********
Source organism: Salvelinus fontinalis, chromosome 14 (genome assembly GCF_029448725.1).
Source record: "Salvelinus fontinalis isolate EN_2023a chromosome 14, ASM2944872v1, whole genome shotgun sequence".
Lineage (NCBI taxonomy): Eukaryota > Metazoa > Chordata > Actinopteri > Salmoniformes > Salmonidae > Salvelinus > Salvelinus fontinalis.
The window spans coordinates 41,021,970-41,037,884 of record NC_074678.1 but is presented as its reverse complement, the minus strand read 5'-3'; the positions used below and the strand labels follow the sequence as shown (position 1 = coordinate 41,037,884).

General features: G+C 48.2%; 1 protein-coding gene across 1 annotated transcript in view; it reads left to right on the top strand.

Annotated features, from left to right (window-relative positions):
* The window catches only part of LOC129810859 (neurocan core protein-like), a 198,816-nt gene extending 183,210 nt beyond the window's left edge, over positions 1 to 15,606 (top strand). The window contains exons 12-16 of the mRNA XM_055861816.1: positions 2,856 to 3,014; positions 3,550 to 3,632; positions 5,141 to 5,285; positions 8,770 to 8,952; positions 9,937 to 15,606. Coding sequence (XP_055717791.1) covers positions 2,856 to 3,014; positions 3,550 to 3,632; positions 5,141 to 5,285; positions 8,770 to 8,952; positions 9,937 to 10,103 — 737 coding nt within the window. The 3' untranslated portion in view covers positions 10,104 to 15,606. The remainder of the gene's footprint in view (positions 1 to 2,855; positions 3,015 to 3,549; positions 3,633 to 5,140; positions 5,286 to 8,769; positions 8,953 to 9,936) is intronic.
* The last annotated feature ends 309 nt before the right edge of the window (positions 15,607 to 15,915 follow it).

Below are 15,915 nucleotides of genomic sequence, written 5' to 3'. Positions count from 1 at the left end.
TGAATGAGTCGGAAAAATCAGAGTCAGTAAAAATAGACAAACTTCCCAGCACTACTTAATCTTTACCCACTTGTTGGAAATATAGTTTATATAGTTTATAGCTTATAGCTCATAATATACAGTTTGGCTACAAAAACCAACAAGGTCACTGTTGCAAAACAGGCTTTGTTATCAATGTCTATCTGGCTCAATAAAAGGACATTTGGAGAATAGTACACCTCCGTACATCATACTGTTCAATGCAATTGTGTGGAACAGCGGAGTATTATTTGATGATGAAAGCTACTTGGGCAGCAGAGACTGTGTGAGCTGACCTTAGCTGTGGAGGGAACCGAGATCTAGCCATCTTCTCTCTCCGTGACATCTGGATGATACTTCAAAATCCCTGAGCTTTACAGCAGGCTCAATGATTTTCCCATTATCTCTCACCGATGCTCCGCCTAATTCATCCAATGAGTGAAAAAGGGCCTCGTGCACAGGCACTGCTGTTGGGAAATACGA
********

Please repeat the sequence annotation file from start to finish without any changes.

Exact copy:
Source organism: Salvelinus fontinalis, chromosome 14 (genome assembly GCF_029448725.1).
Source record: "Salvelinus fontinalis isolate EN_2023a chromosome 14, ASM2944872v1, whole genome shotgun sequence".
Lineage (NCBI taxonomy): Eukaryota > Metazoa > Chordata > Actinopteri > Salmoniformes > Salmonidae > Salvelinus > Salvelinus fontinalis.
The window spans coordinates 41,021,970-41,037,884 of record NC_074678.1 but is presented as its reverse complement, the minus strand read 5'-3'; the positions used below and the strand labels follow the sequence as shown (position 1 = coordinate 41,037,884).

General features: G+C 48.2%; 1 protein-coding gene across 1 annotated transcript in view; it reads left to right on the top strand.

Annotated features, from left to right (window-relative positions):
* The window catches only part of LOC129810859 (neurocan core protein-like), a 198,816-nt gene extending 183,210 nt beyond the window's left edge, over positions 1 to 15,606 (top strand). The window contains exons 12-16 of the mRNA XM_055861816.1: positions 2,856 to 3,014; positions 3,550 to 3,632; positions 5,141 to 5,285; positions 8,770 to 8,952; positions 9,937 to 15,606. Coding sequence (XP_055717791.1) covers positions 2,856 to 3,014; positions 3,550 to 3,632; positions 5,141 to 5,285; positions 8,770 to 8,952; positions 9,937 to 10,103 — 737 coding nt within the window. The 3' untranslated portion in view covers positions 10,104 to 15,606. The remainder of the gene's footprint in view (positions 1 to 2,855; positions 3,015 to 3,549; positions 3,633 to 5,140; positions 5,286 to 8,769; positions 8,953 to 9,936) is intronic.
* The last annotated feature ends 309 nt before the right edge of the window (positions 15,607 to 15,915 follow it).

Below are 15,915 nucleotides of genomic sequence, written 5' to 3'. Positions count from 1 at the left end.
TGAATGAGTCGGAAAAATCAGAGTCAGTAAAAATAGACAAACTTCCCAGCACTACTTAATCTTTACCCACTTGTTGGAAATATAGTTTATATAGTTTATAGCTTATAGCTCATAATATACAGTTTGGCTACAAAAACCAACAAGGTCACTGTTGCAAAACAGGCTTTGTTATCAATGTCTATCTGGCTCAATAAAAGGACATTTGGAGAATAGTACACCTCCGTACATCATACTGTTCAATGCAATTGTGTGGAACAGCGGAGTATTATTTGATGATGAAAGCTACTTGGGCAGCAGAGACTGTGTGAGCTGACCTTAGCTGTGGAGGGAACCGAGATCTAGCCATCTTCTCTCTCCGTGACATCTGGATGATACTTCAAAATCCCTGAGCTTTACAGCAGGCTCAATGATTTTCCCATTATCTCTCACCGATGCTCCGCCTAATTCATCCAATGAGTGAAAAAGGGCCTCGTGCACAGGCACTGCTGTTGGGAAATACGA